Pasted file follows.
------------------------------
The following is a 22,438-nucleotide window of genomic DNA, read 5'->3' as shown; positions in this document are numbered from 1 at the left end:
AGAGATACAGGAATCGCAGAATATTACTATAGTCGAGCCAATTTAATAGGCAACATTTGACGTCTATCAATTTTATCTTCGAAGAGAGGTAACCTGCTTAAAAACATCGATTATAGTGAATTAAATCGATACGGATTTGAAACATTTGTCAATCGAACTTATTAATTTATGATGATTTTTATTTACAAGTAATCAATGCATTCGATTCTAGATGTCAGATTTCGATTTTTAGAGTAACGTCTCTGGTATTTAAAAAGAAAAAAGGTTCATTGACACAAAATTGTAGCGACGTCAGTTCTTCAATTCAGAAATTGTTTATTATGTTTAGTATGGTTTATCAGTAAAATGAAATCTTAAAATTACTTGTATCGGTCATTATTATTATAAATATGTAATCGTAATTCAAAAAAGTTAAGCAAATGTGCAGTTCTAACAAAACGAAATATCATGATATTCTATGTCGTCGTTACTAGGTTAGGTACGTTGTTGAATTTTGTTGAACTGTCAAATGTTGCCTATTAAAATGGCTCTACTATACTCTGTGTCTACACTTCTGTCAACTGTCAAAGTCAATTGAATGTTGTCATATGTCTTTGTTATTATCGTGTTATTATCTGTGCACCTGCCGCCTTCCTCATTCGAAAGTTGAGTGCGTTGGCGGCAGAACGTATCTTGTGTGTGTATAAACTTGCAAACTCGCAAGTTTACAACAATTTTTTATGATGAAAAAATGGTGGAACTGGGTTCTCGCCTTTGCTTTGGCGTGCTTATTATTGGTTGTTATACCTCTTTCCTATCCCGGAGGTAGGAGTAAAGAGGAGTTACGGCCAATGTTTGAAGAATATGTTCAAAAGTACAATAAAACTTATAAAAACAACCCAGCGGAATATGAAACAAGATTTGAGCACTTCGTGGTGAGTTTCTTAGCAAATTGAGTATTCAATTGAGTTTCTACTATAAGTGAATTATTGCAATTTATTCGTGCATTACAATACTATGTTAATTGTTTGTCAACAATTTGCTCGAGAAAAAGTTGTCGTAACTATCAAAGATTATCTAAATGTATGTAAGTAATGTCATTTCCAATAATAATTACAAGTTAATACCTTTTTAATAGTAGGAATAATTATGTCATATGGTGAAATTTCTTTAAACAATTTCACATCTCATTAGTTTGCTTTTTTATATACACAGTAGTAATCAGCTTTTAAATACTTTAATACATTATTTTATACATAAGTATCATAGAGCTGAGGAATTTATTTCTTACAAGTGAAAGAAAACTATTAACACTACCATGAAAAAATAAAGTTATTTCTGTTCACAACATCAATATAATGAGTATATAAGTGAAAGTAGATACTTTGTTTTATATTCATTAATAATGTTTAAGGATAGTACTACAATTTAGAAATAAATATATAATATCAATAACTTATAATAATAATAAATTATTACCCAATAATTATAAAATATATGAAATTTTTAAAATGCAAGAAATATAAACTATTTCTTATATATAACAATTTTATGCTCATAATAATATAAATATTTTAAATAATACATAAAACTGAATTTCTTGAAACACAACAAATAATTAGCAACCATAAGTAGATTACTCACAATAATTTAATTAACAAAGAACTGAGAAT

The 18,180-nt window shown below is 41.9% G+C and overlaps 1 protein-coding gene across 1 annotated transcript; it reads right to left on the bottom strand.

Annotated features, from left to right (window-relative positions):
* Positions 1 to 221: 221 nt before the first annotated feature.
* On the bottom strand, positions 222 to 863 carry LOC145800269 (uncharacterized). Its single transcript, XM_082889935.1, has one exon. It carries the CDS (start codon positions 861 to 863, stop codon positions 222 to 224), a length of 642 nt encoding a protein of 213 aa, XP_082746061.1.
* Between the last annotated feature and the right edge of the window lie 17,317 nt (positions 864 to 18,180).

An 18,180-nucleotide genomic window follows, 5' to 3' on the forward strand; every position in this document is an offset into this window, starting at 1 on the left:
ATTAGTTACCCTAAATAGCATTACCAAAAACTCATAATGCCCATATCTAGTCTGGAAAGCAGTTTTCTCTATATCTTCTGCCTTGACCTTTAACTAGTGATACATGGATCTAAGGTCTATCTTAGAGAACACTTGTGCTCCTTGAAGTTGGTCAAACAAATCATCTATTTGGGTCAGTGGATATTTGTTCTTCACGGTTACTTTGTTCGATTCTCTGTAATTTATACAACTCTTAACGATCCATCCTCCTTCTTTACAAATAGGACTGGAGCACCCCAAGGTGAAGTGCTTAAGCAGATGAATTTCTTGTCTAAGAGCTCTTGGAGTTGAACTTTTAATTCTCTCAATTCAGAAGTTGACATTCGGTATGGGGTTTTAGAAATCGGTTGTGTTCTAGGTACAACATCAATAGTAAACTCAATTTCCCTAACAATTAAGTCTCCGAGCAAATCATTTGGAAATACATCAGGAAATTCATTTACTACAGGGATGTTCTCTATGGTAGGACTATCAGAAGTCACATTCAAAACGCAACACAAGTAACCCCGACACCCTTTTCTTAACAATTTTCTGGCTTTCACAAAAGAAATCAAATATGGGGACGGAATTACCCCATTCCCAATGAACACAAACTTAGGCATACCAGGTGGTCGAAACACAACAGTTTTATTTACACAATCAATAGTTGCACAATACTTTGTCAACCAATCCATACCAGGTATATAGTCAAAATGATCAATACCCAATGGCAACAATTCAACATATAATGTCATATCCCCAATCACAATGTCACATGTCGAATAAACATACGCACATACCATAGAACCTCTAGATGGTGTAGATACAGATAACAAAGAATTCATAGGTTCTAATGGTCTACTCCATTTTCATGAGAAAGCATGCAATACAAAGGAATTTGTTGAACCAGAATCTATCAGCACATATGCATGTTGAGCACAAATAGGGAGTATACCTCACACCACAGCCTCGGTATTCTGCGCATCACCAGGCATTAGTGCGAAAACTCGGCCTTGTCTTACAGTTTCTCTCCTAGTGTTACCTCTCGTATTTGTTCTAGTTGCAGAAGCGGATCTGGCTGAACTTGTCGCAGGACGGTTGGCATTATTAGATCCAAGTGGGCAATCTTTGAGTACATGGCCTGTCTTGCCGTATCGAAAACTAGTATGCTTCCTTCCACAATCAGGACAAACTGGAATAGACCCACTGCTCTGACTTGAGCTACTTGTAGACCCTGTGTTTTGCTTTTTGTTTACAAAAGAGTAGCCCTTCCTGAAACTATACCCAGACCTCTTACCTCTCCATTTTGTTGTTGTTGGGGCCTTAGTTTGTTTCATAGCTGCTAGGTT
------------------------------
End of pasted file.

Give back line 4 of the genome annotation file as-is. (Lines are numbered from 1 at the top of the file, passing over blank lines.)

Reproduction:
Annotated features, from left to right (window-relative positions):